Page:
In various cities – except Milan* – around the world today it is the last day of Carnival and the beginning of the Christian season of Lent. It is a day that goes by many names: Shrove Tuesday, Fastnachtsdienstag, Terça-feira Gorda, Sprengidagur** or, probably the best known, Mardi Gras. And one of the most famous celebrations of the days leading up to Fat Tuesday takes place in New Orleans.
It is not known when the first celebration of the days of Shrovetide and Mardi Gras took place in New Orleans but festivities were recorded in the area as early as the second of March 1699 when Pierre Le Moyne d’Iberville, his brother Jean-Baptiste and their men marked the day before Ash Wednesday with a feast. As Nouvelle Orleans became established there are accounts, in private correspondence and public notice, of balls, processions, masquerades and at times ensuing unruliness. Often when the festivities got out of hand they were prohibited but the bans could cause as much trouble as the partying and were quickly lifted.
In 1833 Bernard de Marigny, a fascinating Creole nobleman, playboy, planter, politician, duelist, writer, land developer, and gambler, raised the money to sponsor an official Mardi Gras celebration for the city. Twenty-three years later a group of businessmen gathered to form a secret society with the purpose of observing Mardi Gras with a formal parade and ball. With the formation of The Mistick Krewe of Comus, what had been largely a Catholic Creole celebration was taken over by Anglo-American Protestants. But in true New Orleans fashion the two cultures mixed and melded and the pattern of parades, balls and masquerades was set.
By 1875 Mardi Gras was declared a legal state holiday in Louisiana and though sometimes in reduced forms because of war, weather or politics it has been celebrated in the streets of New Orleans and the surrounding parishes ever since.
Following the example of Comus krewes began to organize often based on socio-economic foundations: Knights of Momus (1872), Krewe of Proteus (1882) and Rex (1872) are amongst the oldest. Rex was formed to organize the festivities surrounding the visit of the Grand Duke Alexei Alexandrovich, the son of Tsar Alexander II, who was on a goodwill visit to the United States and took in the Carnival of 1872. However the businessmen who formed the Krewe were also seeking to improve the tourist trade in the city in the aftermath of the Civil War.
The Rex parade is perhaps the most celebrated of the many parades and holds a special place in the calendar of events as the major parade on Fat Tuesday. On Lunedi Gras Rex and his consort are greeted by the Mayor of New Orleans who offers the King of Carnival the key to the city. Rex – never King Rex as that would be redundant – has sent out a general proclamation (often designed by a well-known local artist) inviting one and all to view the Rex Parade on its traditional route.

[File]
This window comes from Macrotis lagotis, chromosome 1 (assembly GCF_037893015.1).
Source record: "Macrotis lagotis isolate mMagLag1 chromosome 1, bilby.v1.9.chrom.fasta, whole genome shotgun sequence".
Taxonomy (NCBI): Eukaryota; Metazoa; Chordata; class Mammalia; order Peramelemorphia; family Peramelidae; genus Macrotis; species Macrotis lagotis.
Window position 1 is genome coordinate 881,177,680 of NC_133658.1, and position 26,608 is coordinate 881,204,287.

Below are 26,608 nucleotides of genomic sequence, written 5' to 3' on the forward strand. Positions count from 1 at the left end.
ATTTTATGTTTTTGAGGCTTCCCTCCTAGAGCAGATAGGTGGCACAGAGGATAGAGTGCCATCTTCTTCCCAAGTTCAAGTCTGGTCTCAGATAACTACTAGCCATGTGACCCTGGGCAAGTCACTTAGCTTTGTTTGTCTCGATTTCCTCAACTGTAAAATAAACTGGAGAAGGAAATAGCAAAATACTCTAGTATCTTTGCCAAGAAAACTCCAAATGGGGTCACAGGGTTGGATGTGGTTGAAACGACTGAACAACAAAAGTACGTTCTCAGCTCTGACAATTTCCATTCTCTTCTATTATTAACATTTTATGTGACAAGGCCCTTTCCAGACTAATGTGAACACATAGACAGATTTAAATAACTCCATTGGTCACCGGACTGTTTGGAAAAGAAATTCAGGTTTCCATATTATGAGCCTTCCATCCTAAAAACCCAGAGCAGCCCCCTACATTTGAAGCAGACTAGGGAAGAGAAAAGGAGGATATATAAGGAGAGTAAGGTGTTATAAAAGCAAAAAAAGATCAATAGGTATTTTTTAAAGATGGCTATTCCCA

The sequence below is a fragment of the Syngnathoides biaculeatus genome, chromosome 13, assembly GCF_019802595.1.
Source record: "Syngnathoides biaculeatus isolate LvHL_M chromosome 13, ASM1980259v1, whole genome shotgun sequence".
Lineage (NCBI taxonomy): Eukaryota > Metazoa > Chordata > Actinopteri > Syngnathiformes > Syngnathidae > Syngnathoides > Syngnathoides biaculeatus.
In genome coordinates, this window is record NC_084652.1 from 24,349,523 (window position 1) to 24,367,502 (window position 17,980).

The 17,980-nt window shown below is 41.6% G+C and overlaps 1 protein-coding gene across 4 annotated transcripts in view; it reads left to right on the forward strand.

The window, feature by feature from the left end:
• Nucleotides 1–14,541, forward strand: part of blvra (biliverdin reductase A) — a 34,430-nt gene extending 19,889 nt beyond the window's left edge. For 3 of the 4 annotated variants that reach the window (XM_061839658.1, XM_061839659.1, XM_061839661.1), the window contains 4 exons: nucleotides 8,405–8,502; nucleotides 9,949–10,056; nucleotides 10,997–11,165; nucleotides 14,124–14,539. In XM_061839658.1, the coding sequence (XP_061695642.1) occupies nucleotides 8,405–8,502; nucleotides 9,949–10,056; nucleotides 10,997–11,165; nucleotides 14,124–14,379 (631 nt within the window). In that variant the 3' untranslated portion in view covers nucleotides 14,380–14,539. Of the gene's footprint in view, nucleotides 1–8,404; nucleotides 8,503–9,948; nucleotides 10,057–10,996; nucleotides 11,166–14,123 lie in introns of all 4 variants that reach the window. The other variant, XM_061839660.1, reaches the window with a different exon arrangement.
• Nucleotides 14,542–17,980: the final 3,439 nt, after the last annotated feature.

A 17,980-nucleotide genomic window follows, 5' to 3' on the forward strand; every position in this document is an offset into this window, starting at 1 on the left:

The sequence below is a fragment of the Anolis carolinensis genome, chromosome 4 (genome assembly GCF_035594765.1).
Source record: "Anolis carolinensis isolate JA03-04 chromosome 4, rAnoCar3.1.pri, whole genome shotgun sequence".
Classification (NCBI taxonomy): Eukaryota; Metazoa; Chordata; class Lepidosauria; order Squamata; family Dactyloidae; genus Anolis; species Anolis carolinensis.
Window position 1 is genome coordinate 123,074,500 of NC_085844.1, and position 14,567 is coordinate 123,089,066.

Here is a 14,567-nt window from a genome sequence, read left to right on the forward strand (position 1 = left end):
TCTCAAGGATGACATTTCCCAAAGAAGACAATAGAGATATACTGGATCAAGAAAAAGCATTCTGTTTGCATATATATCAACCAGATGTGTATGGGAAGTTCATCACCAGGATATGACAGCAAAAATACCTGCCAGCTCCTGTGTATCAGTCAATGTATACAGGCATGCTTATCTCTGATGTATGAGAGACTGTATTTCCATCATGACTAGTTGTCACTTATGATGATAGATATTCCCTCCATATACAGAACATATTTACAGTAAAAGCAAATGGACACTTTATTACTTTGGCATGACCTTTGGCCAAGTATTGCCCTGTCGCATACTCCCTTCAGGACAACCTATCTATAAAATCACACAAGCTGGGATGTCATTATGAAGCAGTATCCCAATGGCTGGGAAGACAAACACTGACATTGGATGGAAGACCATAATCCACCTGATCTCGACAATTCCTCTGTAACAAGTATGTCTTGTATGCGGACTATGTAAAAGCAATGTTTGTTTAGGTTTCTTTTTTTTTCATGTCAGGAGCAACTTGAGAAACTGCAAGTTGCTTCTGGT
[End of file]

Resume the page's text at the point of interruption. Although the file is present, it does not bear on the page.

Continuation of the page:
However that evening’s masked ball is by invitation only and marks the beginning of the end of the season. The Rex Ball and the Comus Ball are held in adjacent halls and at an appointed time Comus sends a herald to greet Rex, his consort and court and invites them to join in their festivities. “The Meeting of the Courts” and the grand procession of the two courts that follow mark the last event of Mardi Gras. After the royal parties have departed the Captain of Comus proclaims that carnival is over for another year.
Recently one of the neglected traditions of Mardi Gras has fortunately been revived: the Parade Bulletin. Beginning in 1874 New Orleans’ newspapers would print pictorial bulletins of the parades for that day. It gave visitors and locals a tease of what was to come as well as a souvenir of what they had seen. The practice was discontinued in 1941 and Bulletins became treasured and valuable souvenirs of the past.
Rex began publishing them for their parade in 2002. The New Orleans Advocate revived the practice and began issuing Bulletins for many of the major parades and krewes in 2014.
Rex Parade – Symbolism of Colours – Mardi Gras (March 1) 1892
Though previously pulled by horses the Rex floats are now mechanized but are still build on the frame work of old wooden wagons with wood-spoke wheels. There was a misconception that the frames were pre-Civil War cotton wagons but in truth they are refuse collection wagons from the late 19th century.
Over the years the themes and subjects of parades have been varied. In some cases they have been academic (Comus was know for it’s esoteric subjects), in others historical; sometimes literature and legend would be raided for ideas; other times it would be comical or political (or a combination of the two). However whatever the theme several floats remain a constant: The Boeuf Gras or Fatted Calf and Rex himself. In the past few years the King’s Jester, the Butterfly King and A Streetcar Named Desire have become perennials.
In 1892 the theme of the Rex Parade was The Symbolism of Colors perhaps reflecting the very Victorian concept of assigning symbolism to everything from flowers to birds to … colours. It may well be that the theme of this parade gave birth, erroneously, to the idea that the three colours of the Mardi Gras flag symbolize Justice (Purple), Power (Gold) and Faith (Green).
As this year’s crowd enjoy a parade celebrating Carnivals Fetes and Feasts let’s step back take up a spot at Charles and Poydras just passed Lee Circle on the traditional route and enjoy 1892’s passing parade.
And once again Mardi Gras comes to an end and it’s time to say “Farewell to Flesh” (carne flesh + levare to remove).
* Carnevale Ambrosiano begins four days later and continues until “sabato grasso” (Fat Saturday.
** In Iceland it is aptly named “Bursting Day” and apparently people over stuff themselves on salted meat and peas???